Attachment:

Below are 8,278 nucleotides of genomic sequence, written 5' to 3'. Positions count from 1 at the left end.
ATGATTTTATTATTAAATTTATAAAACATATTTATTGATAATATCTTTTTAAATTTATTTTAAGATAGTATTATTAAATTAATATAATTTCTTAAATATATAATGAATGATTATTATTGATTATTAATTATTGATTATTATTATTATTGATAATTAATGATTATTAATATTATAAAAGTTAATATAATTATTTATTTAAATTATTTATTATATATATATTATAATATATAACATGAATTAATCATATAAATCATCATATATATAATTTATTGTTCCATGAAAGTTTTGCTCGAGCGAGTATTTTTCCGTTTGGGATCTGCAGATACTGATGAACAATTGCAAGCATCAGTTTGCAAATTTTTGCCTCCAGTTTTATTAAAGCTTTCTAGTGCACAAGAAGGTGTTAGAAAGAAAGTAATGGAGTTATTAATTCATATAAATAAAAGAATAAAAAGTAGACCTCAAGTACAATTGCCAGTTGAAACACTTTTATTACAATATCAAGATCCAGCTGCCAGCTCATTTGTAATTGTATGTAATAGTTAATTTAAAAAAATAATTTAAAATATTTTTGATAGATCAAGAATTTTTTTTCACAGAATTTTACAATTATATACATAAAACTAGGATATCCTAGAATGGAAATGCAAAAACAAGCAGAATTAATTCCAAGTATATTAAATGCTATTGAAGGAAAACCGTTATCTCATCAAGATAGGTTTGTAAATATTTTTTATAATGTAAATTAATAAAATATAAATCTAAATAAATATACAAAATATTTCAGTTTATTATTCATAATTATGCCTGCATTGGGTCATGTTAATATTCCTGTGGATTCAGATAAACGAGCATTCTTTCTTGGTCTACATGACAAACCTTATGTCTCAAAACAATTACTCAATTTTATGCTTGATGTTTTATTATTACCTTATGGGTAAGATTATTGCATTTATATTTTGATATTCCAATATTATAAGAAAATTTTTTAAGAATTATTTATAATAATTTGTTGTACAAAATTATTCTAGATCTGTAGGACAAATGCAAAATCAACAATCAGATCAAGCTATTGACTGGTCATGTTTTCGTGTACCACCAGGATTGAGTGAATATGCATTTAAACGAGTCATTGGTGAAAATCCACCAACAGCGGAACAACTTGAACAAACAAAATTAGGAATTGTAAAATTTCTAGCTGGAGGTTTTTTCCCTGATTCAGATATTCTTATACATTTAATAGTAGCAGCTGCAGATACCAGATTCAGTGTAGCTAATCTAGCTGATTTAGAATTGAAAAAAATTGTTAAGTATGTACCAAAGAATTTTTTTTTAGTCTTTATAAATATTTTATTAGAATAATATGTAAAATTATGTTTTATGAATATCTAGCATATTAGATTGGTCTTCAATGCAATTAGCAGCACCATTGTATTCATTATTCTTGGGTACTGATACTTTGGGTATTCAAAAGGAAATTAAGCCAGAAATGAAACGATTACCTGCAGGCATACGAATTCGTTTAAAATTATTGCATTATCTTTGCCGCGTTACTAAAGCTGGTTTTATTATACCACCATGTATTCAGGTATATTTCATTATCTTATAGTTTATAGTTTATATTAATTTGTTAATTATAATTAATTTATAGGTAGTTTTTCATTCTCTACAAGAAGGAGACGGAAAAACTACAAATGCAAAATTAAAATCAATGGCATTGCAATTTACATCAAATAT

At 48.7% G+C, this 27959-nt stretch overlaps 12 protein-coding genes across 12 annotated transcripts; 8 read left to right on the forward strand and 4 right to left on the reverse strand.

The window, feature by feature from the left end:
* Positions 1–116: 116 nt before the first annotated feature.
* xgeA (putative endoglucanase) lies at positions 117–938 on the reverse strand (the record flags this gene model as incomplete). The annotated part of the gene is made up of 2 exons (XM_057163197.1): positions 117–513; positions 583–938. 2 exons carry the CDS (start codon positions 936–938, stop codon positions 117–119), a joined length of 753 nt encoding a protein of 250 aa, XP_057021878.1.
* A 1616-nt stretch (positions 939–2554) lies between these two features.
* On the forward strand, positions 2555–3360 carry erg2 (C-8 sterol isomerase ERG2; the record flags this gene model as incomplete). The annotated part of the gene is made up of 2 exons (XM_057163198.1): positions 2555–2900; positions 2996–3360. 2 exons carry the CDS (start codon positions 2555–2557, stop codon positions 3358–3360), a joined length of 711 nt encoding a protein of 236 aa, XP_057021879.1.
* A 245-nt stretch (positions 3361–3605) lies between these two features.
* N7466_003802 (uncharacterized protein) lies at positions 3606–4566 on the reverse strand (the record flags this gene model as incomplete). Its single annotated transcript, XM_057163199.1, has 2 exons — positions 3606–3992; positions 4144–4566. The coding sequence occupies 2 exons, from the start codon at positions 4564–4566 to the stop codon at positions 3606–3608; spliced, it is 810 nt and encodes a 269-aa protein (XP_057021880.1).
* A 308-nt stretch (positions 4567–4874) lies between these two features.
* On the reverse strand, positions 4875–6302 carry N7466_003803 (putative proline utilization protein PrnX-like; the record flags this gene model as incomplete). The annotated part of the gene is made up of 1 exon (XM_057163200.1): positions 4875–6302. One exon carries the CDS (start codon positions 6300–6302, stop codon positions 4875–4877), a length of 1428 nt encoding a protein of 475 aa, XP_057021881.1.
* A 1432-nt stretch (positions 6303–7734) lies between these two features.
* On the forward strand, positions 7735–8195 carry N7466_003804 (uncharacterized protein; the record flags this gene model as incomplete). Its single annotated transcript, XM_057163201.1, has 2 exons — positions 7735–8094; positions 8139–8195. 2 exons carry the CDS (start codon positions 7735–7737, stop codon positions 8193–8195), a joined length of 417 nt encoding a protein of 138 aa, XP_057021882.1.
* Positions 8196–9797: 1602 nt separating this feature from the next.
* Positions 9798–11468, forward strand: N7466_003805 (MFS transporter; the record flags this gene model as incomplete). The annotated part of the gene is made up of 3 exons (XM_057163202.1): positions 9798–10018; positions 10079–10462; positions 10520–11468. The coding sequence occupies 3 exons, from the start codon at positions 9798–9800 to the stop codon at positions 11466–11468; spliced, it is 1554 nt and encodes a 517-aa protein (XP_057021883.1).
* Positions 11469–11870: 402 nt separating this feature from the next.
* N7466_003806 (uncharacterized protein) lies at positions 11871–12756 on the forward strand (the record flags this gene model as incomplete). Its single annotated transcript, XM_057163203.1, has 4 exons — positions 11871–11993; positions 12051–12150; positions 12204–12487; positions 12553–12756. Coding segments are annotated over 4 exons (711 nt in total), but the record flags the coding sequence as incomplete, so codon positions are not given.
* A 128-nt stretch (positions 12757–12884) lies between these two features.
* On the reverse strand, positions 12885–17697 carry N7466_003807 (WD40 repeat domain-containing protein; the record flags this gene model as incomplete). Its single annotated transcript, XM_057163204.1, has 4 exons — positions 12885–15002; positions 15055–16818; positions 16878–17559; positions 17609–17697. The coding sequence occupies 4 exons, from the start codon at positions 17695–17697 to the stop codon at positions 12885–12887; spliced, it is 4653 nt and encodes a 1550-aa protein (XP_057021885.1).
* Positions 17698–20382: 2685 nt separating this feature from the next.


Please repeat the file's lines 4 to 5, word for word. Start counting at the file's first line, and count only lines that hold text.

The window, feature by feature from the left end:
* Positions 1–116: 116 nt before the first annotated feature.